From Where We Stand: War, Women's Activism and Feminist Analysis

Citation:

Cockburn, Cynthia. 2007. From Where We Stand: War, Women's Activism and Feminist Analysis. New York: Zed Books.

Author: Cynthia Cockburn

Abstract:

The product of 80,000 miles of travel by the author over a two-year period, this original study examines women's activism against wars as far apart as Sierra Leone, Colombia and India. It shows women on different sides of conflicts in the former Yugoslavia and Israel refusing enmity and co-operating for peace. It describes international networks of women opposing US and Western European militarism and the so-called 'war on terror'. Women are often motivated by adverse experiences in male-led anti-war movements, preferring to choose different methods of protest and remain in control of their own actions. But like the mainstream movements, women's groups differ - some are pacifist while others put justice before non-violence; some condemn nationalism as a cause of war while others see it as a legitimate source of identity. The very existence of feminist antimilitarism proposes a radical shift in our understanding of war, linking the violence of patriarchal power to that of class oppression and ethnic 'othering'.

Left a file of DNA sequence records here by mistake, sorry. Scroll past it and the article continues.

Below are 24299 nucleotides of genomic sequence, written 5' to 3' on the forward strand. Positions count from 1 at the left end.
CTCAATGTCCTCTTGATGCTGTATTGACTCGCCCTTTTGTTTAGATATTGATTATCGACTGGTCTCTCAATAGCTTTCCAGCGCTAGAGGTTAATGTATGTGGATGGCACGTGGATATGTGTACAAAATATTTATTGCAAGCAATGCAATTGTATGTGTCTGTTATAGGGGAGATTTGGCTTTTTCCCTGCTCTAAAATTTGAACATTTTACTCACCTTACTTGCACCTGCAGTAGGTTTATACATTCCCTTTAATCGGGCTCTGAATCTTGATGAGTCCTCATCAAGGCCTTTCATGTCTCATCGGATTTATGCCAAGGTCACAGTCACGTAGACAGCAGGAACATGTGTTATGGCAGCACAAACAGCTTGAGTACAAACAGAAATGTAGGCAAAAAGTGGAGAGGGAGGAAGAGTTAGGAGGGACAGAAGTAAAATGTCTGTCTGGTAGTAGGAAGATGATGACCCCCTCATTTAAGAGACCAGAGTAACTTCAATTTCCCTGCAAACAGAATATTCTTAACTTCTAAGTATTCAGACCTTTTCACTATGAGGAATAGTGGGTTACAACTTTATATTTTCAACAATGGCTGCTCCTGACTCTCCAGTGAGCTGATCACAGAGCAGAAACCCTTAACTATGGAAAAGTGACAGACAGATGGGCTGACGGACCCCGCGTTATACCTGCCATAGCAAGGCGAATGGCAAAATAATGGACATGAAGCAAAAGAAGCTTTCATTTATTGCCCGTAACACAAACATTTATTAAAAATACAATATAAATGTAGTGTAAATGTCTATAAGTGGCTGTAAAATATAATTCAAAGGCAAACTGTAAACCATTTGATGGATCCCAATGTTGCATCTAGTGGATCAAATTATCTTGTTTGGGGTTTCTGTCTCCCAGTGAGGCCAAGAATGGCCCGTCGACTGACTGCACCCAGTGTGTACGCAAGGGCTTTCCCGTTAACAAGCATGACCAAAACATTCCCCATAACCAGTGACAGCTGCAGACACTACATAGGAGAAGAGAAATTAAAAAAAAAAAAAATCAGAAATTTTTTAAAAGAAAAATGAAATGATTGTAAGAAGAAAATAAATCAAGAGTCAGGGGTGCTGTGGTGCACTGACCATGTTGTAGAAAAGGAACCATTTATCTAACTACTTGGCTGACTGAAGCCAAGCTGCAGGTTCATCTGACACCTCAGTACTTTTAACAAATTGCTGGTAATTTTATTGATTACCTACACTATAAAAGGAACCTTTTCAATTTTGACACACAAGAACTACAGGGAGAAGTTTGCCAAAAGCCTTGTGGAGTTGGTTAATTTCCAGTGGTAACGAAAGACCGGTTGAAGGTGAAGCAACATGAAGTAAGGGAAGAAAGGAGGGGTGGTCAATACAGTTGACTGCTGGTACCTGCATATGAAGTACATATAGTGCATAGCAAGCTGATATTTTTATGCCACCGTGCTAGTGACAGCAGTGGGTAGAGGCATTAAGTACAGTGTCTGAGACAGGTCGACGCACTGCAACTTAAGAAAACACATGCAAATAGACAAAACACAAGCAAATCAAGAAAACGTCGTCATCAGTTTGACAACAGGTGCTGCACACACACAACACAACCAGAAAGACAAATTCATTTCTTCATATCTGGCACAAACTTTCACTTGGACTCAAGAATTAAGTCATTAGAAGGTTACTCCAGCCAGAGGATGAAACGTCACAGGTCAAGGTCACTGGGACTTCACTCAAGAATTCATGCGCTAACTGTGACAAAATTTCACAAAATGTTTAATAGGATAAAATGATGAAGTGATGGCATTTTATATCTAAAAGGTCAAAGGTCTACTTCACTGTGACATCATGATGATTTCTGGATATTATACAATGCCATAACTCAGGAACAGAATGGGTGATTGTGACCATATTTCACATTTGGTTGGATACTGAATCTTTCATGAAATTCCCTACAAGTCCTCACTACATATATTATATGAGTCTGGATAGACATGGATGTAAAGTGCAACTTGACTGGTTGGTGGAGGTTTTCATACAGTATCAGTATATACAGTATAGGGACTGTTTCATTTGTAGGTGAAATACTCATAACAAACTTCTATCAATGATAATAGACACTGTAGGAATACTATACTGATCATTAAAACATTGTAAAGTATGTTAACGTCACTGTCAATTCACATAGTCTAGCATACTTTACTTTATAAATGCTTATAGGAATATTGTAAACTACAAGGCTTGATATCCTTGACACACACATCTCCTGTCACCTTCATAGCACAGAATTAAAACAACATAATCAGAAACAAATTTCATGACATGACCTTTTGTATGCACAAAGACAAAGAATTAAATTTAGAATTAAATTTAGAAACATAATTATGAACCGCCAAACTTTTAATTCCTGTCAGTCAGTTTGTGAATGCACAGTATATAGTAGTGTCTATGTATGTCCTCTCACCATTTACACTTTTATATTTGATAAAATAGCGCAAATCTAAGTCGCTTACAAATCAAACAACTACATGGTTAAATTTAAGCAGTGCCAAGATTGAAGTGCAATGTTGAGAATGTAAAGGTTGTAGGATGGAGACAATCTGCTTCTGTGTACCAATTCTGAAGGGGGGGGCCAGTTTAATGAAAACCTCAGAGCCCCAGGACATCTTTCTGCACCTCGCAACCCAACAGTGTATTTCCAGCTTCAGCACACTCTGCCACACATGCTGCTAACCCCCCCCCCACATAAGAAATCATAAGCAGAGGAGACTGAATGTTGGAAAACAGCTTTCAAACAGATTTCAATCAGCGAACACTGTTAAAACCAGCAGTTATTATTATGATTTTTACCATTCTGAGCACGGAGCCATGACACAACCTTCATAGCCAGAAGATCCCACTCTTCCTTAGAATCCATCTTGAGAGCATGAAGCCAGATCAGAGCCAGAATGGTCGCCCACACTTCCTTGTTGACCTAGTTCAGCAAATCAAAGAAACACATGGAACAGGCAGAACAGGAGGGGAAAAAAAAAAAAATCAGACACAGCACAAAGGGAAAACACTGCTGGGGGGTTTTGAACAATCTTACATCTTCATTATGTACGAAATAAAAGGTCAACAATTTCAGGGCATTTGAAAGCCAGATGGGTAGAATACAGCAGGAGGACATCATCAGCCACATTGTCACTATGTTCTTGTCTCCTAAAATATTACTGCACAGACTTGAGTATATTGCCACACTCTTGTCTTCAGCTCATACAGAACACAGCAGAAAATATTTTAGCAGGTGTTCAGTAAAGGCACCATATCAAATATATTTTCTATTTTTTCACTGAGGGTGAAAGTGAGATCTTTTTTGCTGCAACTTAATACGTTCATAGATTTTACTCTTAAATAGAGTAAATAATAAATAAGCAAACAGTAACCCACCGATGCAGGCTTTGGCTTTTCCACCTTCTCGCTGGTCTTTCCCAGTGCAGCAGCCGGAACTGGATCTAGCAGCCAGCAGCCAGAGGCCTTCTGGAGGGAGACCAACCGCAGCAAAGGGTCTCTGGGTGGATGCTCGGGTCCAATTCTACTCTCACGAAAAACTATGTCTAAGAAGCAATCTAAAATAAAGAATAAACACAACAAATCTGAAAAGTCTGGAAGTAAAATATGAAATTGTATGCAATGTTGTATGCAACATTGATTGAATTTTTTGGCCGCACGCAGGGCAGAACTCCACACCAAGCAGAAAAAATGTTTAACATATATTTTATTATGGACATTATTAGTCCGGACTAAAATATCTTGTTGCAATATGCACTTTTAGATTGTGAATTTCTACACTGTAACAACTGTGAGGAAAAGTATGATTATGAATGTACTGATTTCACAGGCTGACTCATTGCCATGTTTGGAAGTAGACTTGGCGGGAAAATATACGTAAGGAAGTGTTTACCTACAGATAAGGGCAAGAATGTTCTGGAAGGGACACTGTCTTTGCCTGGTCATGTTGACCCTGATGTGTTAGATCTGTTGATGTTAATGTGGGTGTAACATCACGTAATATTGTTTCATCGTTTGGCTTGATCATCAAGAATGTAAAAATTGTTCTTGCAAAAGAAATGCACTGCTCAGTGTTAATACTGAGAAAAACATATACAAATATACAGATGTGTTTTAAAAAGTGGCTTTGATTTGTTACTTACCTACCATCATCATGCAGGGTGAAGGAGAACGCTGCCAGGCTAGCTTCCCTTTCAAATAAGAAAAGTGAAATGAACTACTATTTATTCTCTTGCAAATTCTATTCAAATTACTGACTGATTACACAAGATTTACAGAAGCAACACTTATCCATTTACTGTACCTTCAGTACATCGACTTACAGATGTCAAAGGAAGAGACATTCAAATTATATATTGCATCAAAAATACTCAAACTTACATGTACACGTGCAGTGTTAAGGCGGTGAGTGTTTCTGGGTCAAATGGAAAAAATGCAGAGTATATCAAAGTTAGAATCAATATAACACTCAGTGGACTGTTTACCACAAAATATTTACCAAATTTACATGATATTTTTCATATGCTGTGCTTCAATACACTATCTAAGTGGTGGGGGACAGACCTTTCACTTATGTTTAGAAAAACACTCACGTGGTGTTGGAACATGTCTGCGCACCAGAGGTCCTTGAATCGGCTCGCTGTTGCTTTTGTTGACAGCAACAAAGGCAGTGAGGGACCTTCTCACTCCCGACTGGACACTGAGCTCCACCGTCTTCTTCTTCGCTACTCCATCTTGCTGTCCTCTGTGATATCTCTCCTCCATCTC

Topics: Armed Conflict, Civil Society, Class, Ethnicity, Feminisms, Gender, Women, Gender Analysis, Gendered Power Relations, Patriarchy, Military Forces & Armed Groups, Militarism, Nonviolence, Peacebuilding, Political Participation, Race, Terrorism, Violence Regions: Africa, West Africa, Americas, North America, South America, Asia, South Asia, Europe, Western Europe Countries: Colombia, India, Sierra Leone, United States of America

Year: 2007

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